As a practical matter, a dismissal or return of the application as “premature” would only invite Defendants to refile, with a likely challenge by the United States that the new application is untimely, creating a “Catch-22” situation that would prevent a determination of the merits of the application and, to that extent, frustrate the purpose of Congress in enacting the EAJA. See Ewing v. Rodgers, 826 F.2d 967, 970 (10th Cir. 1987).

         SECOND ISSUE:

         Whether any of the Defendants is a “prevailing party” which could be eligible for an award of fees and expenses under the EAJA?

         Under the Equal Access to Justice Act, to obtain an award of fees and expenses in litigation against the United States, an applicant must be a "prevailing party". 28 U.S.C. § 2412(d)(1)(A).

         The EAJA does not contain an express definition of prevailing party, except in condemnation cases. See 28 U.S.C. § 2412(d)(2)(H). The watershed definition of prevailing party for federal fee-shifting statutes is from Buckhannon Board & Care Home, Inc. v. W.Va. Dep't of Health and Human Resources, 532 U.S. 598 (2001) (as recognized and applied to an EAJA application by the Tenth Circuit Court of Appeals in Biodiversity Conservation All. v. Stem, 519 F.3d 1226 (10th Cir. 2008)). Further development of the definition of prevailing party occurs throughout federal cases involving multiple fee-shifting statutes as the same definition generally applies. See Cactus Canyon Quarries, Inc. v. Fed. Mine Safety & Health Review Comm'n, 820 F.3d 12, 16 (D.C. Cir. 2016).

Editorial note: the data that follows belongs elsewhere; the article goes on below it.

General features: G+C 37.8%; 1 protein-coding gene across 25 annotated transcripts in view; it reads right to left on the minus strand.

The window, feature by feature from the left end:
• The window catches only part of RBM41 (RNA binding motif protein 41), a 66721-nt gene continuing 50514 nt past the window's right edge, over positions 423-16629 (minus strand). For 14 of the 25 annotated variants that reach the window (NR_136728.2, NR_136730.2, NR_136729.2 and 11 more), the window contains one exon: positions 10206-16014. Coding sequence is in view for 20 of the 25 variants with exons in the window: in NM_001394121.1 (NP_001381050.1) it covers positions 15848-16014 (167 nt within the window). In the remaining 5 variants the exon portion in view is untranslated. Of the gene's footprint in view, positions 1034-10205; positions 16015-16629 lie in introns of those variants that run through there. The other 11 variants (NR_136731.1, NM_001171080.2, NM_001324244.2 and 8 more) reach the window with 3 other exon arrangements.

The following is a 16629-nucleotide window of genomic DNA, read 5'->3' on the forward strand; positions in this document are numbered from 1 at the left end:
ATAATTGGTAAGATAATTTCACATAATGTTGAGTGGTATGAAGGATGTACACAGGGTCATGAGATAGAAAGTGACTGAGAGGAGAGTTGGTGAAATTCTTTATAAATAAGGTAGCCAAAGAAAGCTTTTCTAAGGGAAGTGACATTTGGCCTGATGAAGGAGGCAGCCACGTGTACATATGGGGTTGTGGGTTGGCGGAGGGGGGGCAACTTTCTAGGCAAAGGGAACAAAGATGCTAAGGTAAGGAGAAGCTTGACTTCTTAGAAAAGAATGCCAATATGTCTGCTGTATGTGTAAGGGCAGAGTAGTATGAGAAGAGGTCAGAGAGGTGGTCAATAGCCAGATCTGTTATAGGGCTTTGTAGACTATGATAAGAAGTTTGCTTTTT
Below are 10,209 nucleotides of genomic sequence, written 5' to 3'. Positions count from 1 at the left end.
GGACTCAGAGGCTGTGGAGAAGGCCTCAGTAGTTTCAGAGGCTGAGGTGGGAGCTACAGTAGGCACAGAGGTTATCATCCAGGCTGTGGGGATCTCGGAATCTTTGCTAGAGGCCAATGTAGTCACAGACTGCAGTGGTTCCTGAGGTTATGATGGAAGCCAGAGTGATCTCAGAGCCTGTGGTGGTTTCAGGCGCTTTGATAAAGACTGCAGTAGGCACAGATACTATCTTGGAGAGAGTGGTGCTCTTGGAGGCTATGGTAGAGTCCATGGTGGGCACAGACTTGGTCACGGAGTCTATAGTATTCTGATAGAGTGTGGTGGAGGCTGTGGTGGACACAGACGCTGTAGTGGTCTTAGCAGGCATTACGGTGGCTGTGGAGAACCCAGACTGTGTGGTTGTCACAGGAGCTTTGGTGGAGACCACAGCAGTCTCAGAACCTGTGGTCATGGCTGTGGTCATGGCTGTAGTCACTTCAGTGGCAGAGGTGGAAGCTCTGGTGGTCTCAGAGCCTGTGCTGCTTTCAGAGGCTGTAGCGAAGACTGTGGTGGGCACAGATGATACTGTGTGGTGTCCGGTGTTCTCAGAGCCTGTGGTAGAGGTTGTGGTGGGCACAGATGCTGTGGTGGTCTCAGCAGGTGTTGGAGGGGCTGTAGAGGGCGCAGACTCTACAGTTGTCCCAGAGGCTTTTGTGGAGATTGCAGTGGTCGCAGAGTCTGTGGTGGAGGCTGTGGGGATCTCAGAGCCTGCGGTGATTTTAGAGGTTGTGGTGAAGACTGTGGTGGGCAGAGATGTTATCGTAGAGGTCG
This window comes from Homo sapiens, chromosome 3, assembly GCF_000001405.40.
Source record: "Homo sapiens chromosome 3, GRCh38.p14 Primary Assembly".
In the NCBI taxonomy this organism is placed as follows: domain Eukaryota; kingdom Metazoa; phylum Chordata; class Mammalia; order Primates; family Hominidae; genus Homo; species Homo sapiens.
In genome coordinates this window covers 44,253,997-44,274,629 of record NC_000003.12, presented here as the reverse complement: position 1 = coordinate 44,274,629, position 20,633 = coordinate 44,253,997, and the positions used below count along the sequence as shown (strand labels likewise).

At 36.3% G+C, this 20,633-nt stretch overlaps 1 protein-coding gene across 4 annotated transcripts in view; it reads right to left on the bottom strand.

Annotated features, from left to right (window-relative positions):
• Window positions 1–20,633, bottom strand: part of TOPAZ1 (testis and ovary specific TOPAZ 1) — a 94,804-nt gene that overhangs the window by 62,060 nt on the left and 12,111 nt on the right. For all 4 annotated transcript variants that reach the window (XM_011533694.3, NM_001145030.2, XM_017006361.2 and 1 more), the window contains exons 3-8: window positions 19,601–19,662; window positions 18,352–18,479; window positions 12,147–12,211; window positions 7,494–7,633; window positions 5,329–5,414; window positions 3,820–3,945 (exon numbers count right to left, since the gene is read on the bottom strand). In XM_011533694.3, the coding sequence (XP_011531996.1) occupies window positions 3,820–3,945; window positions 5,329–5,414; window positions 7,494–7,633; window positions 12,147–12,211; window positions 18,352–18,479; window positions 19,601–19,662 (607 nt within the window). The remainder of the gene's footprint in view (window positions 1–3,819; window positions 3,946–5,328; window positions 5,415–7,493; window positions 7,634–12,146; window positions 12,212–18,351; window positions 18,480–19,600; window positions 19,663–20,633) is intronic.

Buckhannon identified "some relief by the court", 532 U.S. at 603, as essential to creation of a prevailing party, although not necessarily through a decision on the merits. For example, an enforceable consent decree even without admission of liability may suffice. Id. at 604. The necessary judicial investment may also be represented by the mooting of the applicant's claims, and particularly claims for damages. See Id. at 608-09. The key element is the "judicial imprimatur" on the result; for that reason, a voluntary action by the opponent, even where ...